• participation of industry colleagues as guest lecturers in undergraduate units
• extended visits to Macquarie by industry personnel for interaction and research
• ongoing informal provision of advice and formal input as members of the Advisory Board
ACTIVITIES IN 2008
10 Industry Reports were completed for collaborative industry projects.
TerraneChron® studies (see Research Highlights) have enjoyed continued uptake by a significant segment of the global mineral exploration industry. This methodology, currently unique to GEMOC, requires the integration of data from three instruments (electron microprobe, LAM-ICPMS and LAM-MC-ICPMS) and delivers fast, cost-effective information on the tectonic history (with ages) of regional terranes (www.es.mq.edu.a cvfu/GEMOC/TerraneChron.html).
The ARC Linkage Project titled “Global Lithosphere Architecture Mapping” (GLAM) continued with full industry partner support following the takeover of WMC Resources by BHP Billiton. Planning and workshop sessions at Macquarie with participants from BHP Billiton and GEMOC, and visits by Macquarie researchers to Perth, were key activities in 2008, following a successful application for a new 3-year Linkage Project. Dr Graham Begg spent significant research time at GEMOC through 2008 as part of the close collaborative working pattern for this project. Sub-licencing agreement was executed with Minerals Targeting International to accommodate Dr Begg’s new role (in relationship to Macquarie, BHPB, and the GLAM project) as Director of this company.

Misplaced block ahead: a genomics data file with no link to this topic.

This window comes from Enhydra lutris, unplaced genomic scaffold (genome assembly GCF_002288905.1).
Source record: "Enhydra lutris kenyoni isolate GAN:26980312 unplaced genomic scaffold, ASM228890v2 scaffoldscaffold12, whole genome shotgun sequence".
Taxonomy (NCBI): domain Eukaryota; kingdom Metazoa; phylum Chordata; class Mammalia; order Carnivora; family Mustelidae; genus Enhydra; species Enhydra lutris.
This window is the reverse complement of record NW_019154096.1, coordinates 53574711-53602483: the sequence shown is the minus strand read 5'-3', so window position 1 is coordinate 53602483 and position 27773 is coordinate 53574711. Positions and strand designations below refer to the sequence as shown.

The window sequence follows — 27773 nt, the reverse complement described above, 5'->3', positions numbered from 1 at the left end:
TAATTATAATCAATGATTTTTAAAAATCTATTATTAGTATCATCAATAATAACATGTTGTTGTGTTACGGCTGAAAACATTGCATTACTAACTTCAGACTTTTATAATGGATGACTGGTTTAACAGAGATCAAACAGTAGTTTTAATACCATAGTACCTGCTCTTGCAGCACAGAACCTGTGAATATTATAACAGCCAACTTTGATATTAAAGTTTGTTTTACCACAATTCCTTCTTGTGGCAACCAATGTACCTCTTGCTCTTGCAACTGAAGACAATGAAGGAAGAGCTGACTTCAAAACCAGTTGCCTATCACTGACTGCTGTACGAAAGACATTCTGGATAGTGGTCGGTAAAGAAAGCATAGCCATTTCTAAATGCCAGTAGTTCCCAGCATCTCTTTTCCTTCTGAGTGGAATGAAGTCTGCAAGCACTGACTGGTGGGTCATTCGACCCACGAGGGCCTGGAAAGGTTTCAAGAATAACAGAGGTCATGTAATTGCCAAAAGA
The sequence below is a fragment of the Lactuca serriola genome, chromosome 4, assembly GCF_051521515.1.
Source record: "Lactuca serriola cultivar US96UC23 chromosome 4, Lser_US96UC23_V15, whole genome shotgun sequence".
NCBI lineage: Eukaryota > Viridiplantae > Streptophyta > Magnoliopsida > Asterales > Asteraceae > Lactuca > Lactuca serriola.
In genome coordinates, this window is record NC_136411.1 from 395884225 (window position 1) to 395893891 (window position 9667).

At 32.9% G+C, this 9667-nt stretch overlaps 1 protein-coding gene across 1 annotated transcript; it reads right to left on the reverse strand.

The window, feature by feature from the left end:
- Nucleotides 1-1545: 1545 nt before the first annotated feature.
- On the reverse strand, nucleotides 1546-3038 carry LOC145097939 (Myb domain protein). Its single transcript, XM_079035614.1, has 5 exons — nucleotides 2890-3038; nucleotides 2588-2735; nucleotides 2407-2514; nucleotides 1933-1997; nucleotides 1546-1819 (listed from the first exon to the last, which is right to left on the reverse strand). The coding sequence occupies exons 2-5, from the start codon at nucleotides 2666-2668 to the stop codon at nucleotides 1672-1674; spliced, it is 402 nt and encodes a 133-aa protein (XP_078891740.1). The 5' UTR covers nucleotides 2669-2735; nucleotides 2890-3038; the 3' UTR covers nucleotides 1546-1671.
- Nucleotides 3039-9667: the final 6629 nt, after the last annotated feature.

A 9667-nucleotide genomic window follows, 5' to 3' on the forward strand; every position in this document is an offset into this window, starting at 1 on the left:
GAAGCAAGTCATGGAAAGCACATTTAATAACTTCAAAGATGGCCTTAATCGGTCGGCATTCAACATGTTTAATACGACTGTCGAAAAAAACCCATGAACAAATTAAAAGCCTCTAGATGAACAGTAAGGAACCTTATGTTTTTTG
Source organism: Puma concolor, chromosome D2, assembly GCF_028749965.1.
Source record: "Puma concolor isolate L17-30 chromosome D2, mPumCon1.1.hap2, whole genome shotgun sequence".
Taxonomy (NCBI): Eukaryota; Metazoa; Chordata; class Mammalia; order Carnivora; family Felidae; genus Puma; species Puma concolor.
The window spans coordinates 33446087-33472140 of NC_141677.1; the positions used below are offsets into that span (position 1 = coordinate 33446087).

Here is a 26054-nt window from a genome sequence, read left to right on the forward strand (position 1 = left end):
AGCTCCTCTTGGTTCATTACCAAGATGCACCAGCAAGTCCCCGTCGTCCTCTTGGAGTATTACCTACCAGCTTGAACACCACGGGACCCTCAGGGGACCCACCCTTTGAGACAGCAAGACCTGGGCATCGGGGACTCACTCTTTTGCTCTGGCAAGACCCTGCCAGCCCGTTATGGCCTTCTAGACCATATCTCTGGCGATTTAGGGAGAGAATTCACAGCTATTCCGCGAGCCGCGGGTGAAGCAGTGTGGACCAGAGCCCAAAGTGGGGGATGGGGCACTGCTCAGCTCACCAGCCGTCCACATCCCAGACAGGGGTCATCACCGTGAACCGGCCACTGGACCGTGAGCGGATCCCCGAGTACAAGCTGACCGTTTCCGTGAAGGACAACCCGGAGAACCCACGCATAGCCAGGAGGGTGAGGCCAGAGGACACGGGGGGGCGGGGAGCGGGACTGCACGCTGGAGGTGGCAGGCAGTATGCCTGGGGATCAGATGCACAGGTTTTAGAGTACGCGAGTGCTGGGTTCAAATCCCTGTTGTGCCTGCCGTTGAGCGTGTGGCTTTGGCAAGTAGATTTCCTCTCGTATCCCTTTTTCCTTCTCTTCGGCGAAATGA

GEMOC’s development of a method to analyse trace elements in diamond has opened up potential further developments and applications relevant to industry, ranging from diamond fingerprinting for a range of purposes to improving the knowledge framework for diamond exploration. Rio Tinto continued to support an ARC Linkage Project on Diamond Fingerprinting. Dr Debora Araujo has been employed as a Research Associate on the project and has carried out an extensive program of method development and diamond analysis.